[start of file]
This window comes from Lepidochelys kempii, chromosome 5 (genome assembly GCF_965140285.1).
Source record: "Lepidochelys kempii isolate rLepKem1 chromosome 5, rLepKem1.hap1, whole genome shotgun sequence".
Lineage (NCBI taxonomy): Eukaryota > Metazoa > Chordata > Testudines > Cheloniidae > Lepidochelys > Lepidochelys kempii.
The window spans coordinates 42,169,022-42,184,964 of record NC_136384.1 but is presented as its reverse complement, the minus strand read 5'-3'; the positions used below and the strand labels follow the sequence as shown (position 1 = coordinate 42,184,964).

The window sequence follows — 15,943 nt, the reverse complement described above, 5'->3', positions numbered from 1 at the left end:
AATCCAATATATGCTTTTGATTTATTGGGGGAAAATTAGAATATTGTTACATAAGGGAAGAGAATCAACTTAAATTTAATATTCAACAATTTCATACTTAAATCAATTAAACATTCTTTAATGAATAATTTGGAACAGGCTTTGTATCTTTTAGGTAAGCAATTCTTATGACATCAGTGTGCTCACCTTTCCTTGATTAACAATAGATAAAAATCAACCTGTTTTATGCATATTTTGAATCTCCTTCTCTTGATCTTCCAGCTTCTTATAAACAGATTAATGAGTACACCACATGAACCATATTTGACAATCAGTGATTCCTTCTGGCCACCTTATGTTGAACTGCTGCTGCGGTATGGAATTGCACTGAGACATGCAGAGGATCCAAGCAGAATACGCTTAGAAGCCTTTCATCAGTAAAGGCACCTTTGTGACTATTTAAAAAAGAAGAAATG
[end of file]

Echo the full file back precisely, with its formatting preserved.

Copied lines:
This window comes from Lepidochelys kempii, chromosome 5 (genome assembly GCF_965140285.1).
Source record: "Lepidochelys kempii isolate rLepKem1 chromosome 5, rLepKem1.hap1, whole genome shotgun sequence".
Lineage (NCBI taxonomy): Eukaryota > Metazoa > Chordata > Testudines > Cheloniidae > Lepidochelys > Lepidochelys kempii.
The window spans coordinates 42,169,022-42,184,964 of record NC_136384.1 but is presented as its reverse complement, the minus strand read 5'-3'; the positions used below and the strand labels follow the sequence as shown (position 1 = coordinate 42,184,964).

The window sequence follows — 15,943 nt, the reverse complement described above, 5'->3', positions numbered from 1 at the left end:
AATCCAATATATGCTTTTGATTTATTGGGGGAAAATTAGAATATTGTTACATAAGGGAAGAGAATCAACTTAAATTTAATATTCAACAATTTCATACTTAAATCAATTAAACATTCTTTAATGAATAATTTGGAACAGGCTTTGTATCTTTTAGGTAAGCAATTCTTATGACATCAGTGTGCTCACCTTTCCTTGATTAACAATAGATAAAAATCAACCTGTTTTATGCATATTTTGAATCTCCTTCTCTTGATCTTCCAGCTTCTTATAAACAGATTAATGAGTACACCACATGAACCATATTTGACAATCAGTGATTCCTTCTGGCCACCTTATGTTGAACTGCTGCTGCGGTATGGAATTGCACTGAGACATGCAGAGGATCCAAGCAGAATACGCTTAGAAGCCTTTCATCAGTAAAGGCACCTTTGTGACTATTTAAAAAAGAAGAAATG